Respect is a small word that has so much importance in our daily life and plays a key role. Is it possible for us to live without it (Respect)? Absolutely ‘no’. We are depending on it for our survival with dignity. Recently when a few of us met and started chatting, a journalist opined that there is a need to throw some light on ‘Respect’.
“While we write official letters, we address our bosses as ‘Respected Sir’. I feel it is a disgrace to do so” he said.
“Yes, he is right, use of such a prefix while addressing makes no sense. But we obey the system by addressing our boss as ‘Respected Sir’ and there is no escape” – the chorus claimed.
I interfered and began to analyze the word ‘Respect’.
“This word is being used in many forms, and subject to the usage it provides varied meaning” – I said.
Other friends did not show interest in my explanation. ‘What does it mean?’ – questioned one.
“We are following the tradition of British. In state and central government offices, adherence to this practice is inevitable. Whether we are interested or not, we should address our bosses as ‘Respected Sir’. But personally, I feel there is nothing wrong in this” – I explained.
Again all of the others started a mini war. I sought them to listen fully and carefully. Luckily, all of them appeared to oblige.
When we address our boss as ‘Respected Sir’, it does not mean that we are respecting him nor does it mean that we are bowing. There was a retort. What does it mean? Explain properly, one asked.
‘What do you mean by ‘Respected Sir’? It is in passive voice and we are just reminding the boss that ‘He is a respected Sir’ and it is nowhere mentioned that ‘I respect’. ‘You are respected’ as it means to me, I said.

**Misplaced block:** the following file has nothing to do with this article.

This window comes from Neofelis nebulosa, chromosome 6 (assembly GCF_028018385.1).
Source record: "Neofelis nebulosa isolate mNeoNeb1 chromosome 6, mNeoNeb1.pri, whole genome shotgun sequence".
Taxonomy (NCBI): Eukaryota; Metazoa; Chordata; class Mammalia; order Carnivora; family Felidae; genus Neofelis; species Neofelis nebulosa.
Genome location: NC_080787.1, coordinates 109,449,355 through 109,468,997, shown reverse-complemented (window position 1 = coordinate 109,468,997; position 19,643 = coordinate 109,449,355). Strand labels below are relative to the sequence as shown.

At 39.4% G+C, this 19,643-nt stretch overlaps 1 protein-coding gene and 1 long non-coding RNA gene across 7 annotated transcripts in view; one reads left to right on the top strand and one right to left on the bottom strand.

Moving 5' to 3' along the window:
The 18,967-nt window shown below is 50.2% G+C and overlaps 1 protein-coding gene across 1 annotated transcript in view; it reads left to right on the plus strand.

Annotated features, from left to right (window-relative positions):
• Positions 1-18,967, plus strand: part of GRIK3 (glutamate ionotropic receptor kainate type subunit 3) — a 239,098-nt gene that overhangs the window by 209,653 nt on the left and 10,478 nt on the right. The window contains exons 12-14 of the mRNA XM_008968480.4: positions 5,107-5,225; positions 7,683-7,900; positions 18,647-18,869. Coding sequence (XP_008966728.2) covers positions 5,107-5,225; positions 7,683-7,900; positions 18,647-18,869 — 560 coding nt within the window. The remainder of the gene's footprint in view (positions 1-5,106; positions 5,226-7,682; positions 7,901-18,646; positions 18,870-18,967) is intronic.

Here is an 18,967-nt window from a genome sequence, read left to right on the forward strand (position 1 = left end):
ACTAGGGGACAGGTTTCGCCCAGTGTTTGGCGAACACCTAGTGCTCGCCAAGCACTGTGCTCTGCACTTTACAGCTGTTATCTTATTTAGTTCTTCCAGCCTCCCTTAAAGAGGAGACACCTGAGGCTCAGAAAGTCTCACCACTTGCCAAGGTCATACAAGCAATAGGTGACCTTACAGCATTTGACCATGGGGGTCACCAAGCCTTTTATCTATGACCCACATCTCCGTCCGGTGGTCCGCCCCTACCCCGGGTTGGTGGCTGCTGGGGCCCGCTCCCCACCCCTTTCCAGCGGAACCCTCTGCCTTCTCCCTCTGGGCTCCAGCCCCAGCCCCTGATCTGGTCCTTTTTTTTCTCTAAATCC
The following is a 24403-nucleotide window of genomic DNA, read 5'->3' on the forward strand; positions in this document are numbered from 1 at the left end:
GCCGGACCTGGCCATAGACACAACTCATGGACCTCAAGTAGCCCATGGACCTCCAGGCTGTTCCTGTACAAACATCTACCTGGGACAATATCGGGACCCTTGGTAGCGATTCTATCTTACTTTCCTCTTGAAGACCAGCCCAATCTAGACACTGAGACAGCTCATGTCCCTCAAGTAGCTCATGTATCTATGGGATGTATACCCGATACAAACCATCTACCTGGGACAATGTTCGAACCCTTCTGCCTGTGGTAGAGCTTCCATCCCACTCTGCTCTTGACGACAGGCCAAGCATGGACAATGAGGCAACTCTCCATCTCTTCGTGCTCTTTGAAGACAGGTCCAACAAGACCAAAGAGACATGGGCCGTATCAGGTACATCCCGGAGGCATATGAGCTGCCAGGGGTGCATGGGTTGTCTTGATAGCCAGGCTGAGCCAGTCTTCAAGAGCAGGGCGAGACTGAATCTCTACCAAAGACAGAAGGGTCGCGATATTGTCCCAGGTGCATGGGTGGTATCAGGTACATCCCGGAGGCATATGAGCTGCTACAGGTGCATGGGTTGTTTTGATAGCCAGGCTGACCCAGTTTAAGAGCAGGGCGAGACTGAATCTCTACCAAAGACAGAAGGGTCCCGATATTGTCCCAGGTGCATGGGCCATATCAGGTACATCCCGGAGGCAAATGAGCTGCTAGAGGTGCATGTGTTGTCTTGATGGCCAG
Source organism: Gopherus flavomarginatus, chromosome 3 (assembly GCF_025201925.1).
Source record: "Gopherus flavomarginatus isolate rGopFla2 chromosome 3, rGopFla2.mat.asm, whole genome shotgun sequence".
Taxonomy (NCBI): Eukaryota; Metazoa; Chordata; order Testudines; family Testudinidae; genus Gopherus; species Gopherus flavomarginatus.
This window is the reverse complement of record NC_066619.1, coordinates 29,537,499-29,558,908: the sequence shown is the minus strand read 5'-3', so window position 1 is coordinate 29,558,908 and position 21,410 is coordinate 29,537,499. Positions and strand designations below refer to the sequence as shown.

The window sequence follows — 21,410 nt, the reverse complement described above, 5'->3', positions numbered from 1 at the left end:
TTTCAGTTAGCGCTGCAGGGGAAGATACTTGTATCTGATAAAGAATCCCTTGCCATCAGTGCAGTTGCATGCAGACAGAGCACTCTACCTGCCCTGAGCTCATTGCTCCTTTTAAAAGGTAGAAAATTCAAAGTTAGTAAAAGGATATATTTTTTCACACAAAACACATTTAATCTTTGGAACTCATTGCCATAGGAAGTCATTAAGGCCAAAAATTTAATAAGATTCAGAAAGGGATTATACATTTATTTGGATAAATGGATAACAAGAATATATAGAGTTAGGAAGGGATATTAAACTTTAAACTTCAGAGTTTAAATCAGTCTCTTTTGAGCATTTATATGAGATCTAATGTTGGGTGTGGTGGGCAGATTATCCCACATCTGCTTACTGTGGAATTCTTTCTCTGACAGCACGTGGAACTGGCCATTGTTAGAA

It seemed that they are a bit convinced. One gentleman asked whether we are not losing ‘self respect’ by addressing ‘Respected Sir’ and I said ‘Not at all’.
Hope you would agree to my comment. ‘Dear Sir’ and ‘Sir’ are other usages. We cannot write all of our superiors ‘Dear Sir’, as a subordinate employee is not supposed to address his boss as ‘Dear’. He should use ‘Sir’ or ‘Respected Sir’.
Another friend had brought into light an incident. One of his colleagues was drafting official letters and addressing the boss of his boss as ‘Dear Sir’ as both of them had intimacy. One fine day, that super boss was transferred and a young lady boss had taken charge. As usual a letter was drafted and he addressed his chief as ‘Dear Madam’. The letter was sent to the lady boss and the very next day she banged the junior official and instructed not to use ‘Dear’ in official letters for her. It was an eye opener for many others and they were cautious while addressing lady bosses.
‘Give Respect and Take Respect’ is a usual sentence we come across. While two friends or even two unknown persons start argument on some useful or useless topic, instruct each other to give respect and take respect. After the argument they part by shaking hands and leave with smiling faces.
The word ‘Respect’ is very valuable for traditional people. We are supposed to respect our elders and teachers. There is an adage on Respect. It goes like: If a respected person advises another person respectfully, it is a respect for the latter to heed the respected person respectfully.